Bus Report #937

On Tuesday I took the 19 Polk down to meet up with the Tuesday night folks at our cafe on Polk and Washington.

Just as the bus was turning from Larkin onto Geary, a petite, blond woman stepped off the curb. I thought she might get hit by the back wheels of our bus, but she didn't.

Instead, a man who had been talking to her as she walked rushed up behind her and slammed her in the back of the head, and she fell down into the gutter. The man shoved her and grabbed her bag. He stole something from her purse, but I couldn't see what it was. A bottle? A phone?

Everyone on the bus stood up, simultaneously exclaimed something - someone gasped, I think I said "Oh, god," or something similar, and several other people tried to get the driver's attention, or yelled out the window, or just went, "whoa, whoa, whoa."

The bus stopped to let people on and off.

I looked back to see what was happening. I wanted to call the police but by now, the woman had wandered off and the man had stalked down the sidewalk a few feet, then turned, yelled at someone, and then entered the building next to Woerner's Liquors. What could I even say? That the man had a blue shirt, the woman was blond and looked years older than she probably was, that they seemed to know each other?

I did nothing. Spent the rest of the evening hoping the woman was all right.

Monday, October 03, 2016

Bus Report #936

Chatty, happy people on the 22 Fillmore this afternoon - unusual.

My first seatmate was a tall older man (he would later tell me he was 51) in shorts and a T-shirt. He had just gotten some free acupuncture at the Chinese medicine school up on the hill.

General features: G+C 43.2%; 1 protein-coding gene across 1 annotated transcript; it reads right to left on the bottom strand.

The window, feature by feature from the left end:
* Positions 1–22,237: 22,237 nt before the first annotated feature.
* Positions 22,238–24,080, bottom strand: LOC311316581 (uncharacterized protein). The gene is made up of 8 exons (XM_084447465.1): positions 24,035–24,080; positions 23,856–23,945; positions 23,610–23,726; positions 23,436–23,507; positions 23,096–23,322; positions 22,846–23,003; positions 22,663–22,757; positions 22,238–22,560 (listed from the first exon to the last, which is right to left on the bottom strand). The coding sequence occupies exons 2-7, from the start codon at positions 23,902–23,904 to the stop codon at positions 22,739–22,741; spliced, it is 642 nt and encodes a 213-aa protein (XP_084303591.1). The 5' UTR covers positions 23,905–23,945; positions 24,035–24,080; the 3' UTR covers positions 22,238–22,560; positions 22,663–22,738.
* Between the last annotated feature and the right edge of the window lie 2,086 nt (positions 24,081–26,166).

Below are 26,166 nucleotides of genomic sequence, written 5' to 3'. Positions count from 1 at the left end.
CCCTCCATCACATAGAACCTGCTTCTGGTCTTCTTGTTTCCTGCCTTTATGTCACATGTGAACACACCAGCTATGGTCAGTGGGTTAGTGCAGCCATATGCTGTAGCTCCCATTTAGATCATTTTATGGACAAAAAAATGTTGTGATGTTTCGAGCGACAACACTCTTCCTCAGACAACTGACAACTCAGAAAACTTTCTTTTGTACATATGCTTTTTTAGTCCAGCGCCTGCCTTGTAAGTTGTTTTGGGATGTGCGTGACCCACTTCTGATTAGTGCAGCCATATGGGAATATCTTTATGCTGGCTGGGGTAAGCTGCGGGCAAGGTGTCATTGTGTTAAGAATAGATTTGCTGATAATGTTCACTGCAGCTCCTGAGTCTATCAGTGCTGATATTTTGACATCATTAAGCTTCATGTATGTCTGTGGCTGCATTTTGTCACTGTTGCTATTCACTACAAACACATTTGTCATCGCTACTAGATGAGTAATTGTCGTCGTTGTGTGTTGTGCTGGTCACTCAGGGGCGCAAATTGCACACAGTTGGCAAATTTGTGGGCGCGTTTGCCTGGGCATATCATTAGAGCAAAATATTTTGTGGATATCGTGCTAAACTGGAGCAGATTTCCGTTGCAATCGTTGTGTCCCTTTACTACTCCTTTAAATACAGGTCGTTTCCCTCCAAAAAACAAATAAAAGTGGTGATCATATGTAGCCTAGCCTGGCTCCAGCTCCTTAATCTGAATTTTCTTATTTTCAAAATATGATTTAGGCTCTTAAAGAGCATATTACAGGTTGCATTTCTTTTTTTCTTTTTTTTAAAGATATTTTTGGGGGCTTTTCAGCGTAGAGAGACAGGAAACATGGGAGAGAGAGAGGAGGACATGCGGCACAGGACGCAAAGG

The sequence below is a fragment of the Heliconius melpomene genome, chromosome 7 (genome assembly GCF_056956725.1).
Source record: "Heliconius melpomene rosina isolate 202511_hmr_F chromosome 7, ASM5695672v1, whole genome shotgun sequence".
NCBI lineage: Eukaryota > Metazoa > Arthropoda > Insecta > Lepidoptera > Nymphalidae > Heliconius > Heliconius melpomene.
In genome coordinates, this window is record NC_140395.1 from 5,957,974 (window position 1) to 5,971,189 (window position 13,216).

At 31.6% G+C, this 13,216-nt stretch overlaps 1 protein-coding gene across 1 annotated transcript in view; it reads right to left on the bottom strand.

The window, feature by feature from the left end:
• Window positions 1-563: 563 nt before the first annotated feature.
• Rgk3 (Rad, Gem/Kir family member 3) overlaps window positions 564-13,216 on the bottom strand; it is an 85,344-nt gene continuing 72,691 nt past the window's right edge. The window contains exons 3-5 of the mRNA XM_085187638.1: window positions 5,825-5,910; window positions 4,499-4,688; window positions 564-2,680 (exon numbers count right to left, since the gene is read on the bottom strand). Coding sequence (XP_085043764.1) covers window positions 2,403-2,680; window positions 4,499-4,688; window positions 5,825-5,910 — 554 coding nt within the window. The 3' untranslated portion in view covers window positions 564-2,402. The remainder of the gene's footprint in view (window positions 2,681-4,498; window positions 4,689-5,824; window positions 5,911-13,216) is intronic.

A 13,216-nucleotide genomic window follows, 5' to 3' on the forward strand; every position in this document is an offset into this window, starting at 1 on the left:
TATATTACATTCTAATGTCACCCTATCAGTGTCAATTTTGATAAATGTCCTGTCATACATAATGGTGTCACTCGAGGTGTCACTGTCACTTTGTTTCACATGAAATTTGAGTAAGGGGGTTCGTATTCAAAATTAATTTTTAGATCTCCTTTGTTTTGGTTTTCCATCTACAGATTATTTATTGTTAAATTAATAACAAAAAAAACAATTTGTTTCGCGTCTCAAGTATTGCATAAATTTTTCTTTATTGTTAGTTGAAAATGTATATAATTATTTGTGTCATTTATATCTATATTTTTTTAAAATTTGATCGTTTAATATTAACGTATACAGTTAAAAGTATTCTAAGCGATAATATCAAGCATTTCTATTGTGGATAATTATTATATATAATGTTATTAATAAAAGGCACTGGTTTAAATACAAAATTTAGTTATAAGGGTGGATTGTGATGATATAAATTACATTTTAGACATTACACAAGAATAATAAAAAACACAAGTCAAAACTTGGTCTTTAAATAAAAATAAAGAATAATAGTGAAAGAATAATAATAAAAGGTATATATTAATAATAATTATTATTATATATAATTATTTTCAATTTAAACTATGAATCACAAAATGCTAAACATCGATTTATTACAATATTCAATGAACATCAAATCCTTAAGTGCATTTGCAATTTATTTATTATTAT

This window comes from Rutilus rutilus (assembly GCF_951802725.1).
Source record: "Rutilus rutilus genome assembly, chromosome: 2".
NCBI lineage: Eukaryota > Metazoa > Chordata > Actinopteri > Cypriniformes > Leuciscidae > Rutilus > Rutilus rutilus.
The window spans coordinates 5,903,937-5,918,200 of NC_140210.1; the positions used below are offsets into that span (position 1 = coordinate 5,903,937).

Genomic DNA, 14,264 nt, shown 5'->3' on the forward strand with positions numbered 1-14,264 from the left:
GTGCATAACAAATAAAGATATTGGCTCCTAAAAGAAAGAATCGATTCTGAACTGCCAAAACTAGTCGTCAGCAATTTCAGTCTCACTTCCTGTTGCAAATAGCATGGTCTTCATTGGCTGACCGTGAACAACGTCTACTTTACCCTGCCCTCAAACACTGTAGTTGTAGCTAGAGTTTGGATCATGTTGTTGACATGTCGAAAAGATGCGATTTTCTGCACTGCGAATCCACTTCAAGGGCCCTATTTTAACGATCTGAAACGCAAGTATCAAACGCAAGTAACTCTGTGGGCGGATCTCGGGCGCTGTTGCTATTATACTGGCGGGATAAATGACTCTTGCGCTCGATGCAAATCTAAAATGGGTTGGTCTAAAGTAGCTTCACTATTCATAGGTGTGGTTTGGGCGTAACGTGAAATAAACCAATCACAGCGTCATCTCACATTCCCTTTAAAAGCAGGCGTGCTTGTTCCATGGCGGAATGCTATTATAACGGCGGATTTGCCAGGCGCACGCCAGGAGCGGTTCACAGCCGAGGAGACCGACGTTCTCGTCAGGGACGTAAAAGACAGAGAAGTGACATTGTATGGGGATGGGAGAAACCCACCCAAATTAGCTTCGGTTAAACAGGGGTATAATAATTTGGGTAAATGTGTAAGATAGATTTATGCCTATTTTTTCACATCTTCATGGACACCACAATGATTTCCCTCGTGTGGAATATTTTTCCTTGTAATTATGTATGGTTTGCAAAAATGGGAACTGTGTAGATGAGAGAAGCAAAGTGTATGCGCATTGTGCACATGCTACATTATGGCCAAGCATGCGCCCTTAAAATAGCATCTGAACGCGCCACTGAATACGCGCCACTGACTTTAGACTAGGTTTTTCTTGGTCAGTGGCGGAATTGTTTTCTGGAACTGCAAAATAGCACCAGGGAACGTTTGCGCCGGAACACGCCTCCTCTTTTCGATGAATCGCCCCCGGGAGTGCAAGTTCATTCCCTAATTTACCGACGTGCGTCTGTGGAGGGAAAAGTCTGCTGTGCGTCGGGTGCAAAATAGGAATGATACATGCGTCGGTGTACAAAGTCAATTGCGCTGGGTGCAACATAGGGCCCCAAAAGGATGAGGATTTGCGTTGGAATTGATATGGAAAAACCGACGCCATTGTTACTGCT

He needed to talk, so I let him.
He grew up in San Francisco and was currently staying with an elderly relative out by the zoo.
"Did you know the Zoo is free once a month?" he told me. "Sometimes I like to just go and see the animals."
"Just swing through and say hey, huh?" I replied.
He got nostalgic, telling me about his Inner Sunset elementary school days, the lumpy oatmeal his dad made, the powdered milk his mother reconstituted and served.
He got up and shouldered his fanny pack and stepped out of the bus at Mission and 16th.

My new seatmate was a stocky kid, 22 years old at the most. He had a 49ers jacket and matching hat, a scraggly beard, jeans. He had a folder that he held in both hands. If it wasn't for his round cheeks, he could have been tough.

He looked at me - the kind of barely sneaky sideways glance that says: I'm checking you out. I'm checking out out but I'm trying to be cool about it.
He said, "Hey, I like your pins."
I've got three small buttons on the left side of my jacket right now: one from City Lights, a vintage Clash pin, and a pin that the Teacher's Pet gave me that says WRITER.

"Thanks," I said.
He gestured at my City Lights button. "You work at the bookstore?" he asked.
"Nope, I just like the place," I said.
He put the folder down on his lap and held out his hand. "I'm Fredo," he said.
I shook it. "Rachel."

"I asked about the store cause I'm looking for a job," he said. "So I thought, maybe you knew if they were hiring."
We talked a little about how hard it is to find full time retail work these days. He had a line on a job, an interview set up for tomorrow.
I wished him luck.

"So, what are you doing right now?" he asked.
"Oh, I work in an office," I said.
"No, I mean, like right now. You want to get something to eat with me? I'm thinking of grabbing some pizza."

Oh, Fredo buddy. A nice kid, but no.

I told him I was on my way somewhere.
He asked for my number, but I declined. He offered his number.
"Or is it like, you like chicks?" he asked.
Not into chicks, I told him.
We chatted a bit more and then we got to his stop. "Maybe I'll see you around," he said, shaking my hand again.
"Maybe," I said. "Good luck with the job interview."